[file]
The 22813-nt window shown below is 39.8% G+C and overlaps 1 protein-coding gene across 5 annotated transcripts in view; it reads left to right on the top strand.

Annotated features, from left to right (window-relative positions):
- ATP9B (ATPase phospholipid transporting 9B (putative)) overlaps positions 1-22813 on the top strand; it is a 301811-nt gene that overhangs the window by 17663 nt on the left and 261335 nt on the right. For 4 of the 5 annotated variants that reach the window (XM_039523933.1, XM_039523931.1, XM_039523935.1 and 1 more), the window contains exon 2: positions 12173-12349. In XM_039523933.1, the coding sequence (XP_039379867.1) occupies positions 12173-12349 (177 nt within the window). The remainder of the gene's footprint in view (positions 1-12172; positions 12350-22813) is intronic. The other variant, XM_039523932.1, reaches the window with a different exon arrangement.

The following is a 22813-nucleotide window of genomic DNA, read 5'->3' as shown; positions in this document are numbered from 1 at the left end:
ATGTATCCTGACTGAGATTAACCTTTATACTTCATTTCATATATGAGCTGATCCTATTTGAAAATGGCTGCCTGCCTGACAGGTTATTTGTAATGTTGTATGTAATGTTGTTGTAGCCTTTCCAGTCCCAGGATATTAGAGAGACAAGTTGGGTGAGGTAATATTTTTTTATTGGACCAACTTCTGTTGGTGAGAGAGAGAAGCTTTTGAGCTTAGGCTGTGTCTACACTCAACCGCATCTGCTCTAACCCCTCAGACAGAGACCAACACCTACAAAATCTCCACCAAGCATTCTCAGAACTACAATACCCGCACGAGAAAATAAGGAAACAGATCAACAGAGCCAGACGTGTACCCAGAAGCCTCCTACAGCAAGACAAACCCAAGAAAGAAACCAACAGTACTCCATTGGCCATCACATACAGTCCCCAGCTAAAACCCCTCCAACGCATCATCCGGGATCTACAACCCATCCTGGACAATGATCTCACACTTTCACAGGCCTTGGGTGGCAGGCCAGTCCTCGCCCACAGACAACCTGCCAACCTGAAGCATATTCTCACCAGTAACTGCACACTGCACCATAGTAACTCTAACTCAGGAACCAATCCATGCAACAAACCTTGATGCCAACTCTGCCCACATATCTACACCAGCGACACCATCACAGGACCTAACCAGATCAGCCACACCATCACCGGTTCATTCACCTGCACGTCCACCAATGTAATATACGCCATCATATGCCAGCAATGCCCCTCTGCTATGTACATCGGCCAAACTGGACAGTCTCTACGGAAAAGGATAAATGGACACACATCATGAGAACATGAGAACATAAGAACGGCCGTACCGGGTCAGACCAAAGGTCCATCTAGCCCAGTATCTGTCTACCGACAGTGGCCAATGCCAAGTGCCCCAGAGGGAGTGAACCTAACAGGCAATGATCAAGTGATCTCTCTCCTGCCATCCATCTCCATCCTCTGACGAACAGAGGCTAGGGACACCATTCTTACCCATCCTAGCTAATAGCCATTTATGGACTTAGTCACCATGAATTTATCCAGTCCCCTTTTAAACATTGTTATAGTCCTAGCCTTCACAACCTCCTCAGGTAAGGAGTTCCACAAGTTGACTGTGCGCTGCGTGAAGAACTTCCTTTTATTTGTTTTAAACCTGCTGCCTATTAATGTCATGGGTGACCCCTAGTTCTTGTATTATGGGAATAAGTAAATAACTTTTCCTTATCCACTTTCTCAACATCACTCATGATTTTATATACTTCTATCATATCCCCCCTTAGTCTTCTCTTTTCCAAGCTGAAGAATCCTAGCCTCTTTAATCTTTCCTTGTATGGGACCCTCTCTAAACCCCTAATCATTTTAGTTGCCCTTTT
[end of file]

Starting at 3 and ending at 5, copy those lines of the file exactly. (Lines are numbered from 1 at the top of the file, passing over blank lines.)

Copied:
- ATP9B (ATPase phospholipid transporting 9B (putative)) overlaps positions 1-22813 on the top strand; it is a 301811-nt gene that overhangs the window by 17663 nt on the left and 261335 nt on the right. For 4 of the 5 annotated variants that reach the window (XM_039523933.1, XM_039523931.1, XM_039523935.1 and 1 more), the window contains exon 2: positions 12173-12349. In XM_039523933.1, the coding sequence (XP_039379867.1) occupies positions 12173-12349 (177 nt within the window). The remainder of the gene's footprint in view (positions 1-12172; positions 12350-22813) is intronic. The other variant, XM_039523932.1, reaches the window with a different exon arrangement.

The following is a 22813-nucleotide window of genomic DNA, read 5'->3' as shown; positions in this document are numbered from 1 at the left end:
ATGTATCCTGACTGAGATTAACCTTTATACTTCATTTCATATATGAGCTGATCCTATTTGAAAATGGCTGCCTGCCTGACAGGTTATTTGTAATGTTGTATGTAATGTTGTTGTAGCCTTTCCAGTCCCAGGATATTAGAGAGACAAGTTGGGTGAGGTAATATTTTTTTATTGGACCAACTTCTGTTGGTGAGAGAGAGAAGCTTTTGAGCTTAGGCTGTGTCTACACTCAACCGCATCTGCTCTAACCCCTCAGACAGAGACCAACACCTACAAAATCTCCACCAAGCATTCTCAGAACTACAATACCCGCACGAGAAAATAAGGAAACAGATCAACAGAGCCAGACGTGTACCCAGAAGCCTCCTACAGCAAGACAAACCCAAGAAAGAAACCAACAGTACTCCATTGGCCATCACATACAGTCCCCAGCTAAAACCCCTCCAACGCATCATCCGGGATCTACAACCCATCCTGGACAATGATCTCACACTTTCACAGGCCTTGGGTGGCAGGCCAGTCCTCGCCCACAGACAACCTGCCAACCTGAAGCATATTCTCACCAGTAACTGCACACTGCACCATAGTAACTCTAACTCAGGAACCAATCCATGCAACAAACCTTGATGCCAACTCTGCCCACATATCTACACCAGCGACACCATCACAGGACCTAACCAGATCAGCCACACCATCACCGGTTCATTCACCTGCACGTCCACCAATGTAATATACGCCATCATATGCCAGCAATGCCCCTCTGCTATGTACATCGGCCAAACTGGACAGTCTCTACGGAAAAGGATAAATGGACACACATCATGAGAACATGAGAACATAAGAACGGCCGTACCGGGTCAGACCAAAGGTCCATCTAGCCCAGTATCTGTCTACCGACAGTGGCCAATGCCAAGTGCCCCAGAGGGAGTGAACCTAACAGGCAATGATCAAGTGATCTCTCTCCTGCCATCCATCTCCATCCTCTGACGAACAGAGGCTAGGGACACCATTCTTACCCATCCTAGCTAATAGCCATTTATGGACTTAGTCACCATGAATTTATCCAGTCCCCTTTTAAACATTGTTATAGTCCTAGCCTTCACAACCTCCTCAGGTAAGGAGTTCCACAAGTTGACTGTGCGCTGCGTGAAGAACTTCCTTTTATTTGTTTTAAACCTGCTGCCTATTAATGTCATGGGTGACCCCTAGTTCTTGTATTATGGGAATAAGTAAATAACTTTTCCTTATCCACTTTCTCAACATCACTCATGATTTTATATACTTCTATCATATCCCCCCTTAGTCTTCTCTTTTCCAAGCTGAAGAATCCTAGCCTCTTTAATCTTTCCTTGTATGGGACCCTCTCTAAACCCCTAATCATTTTAGTTGCCCTTTT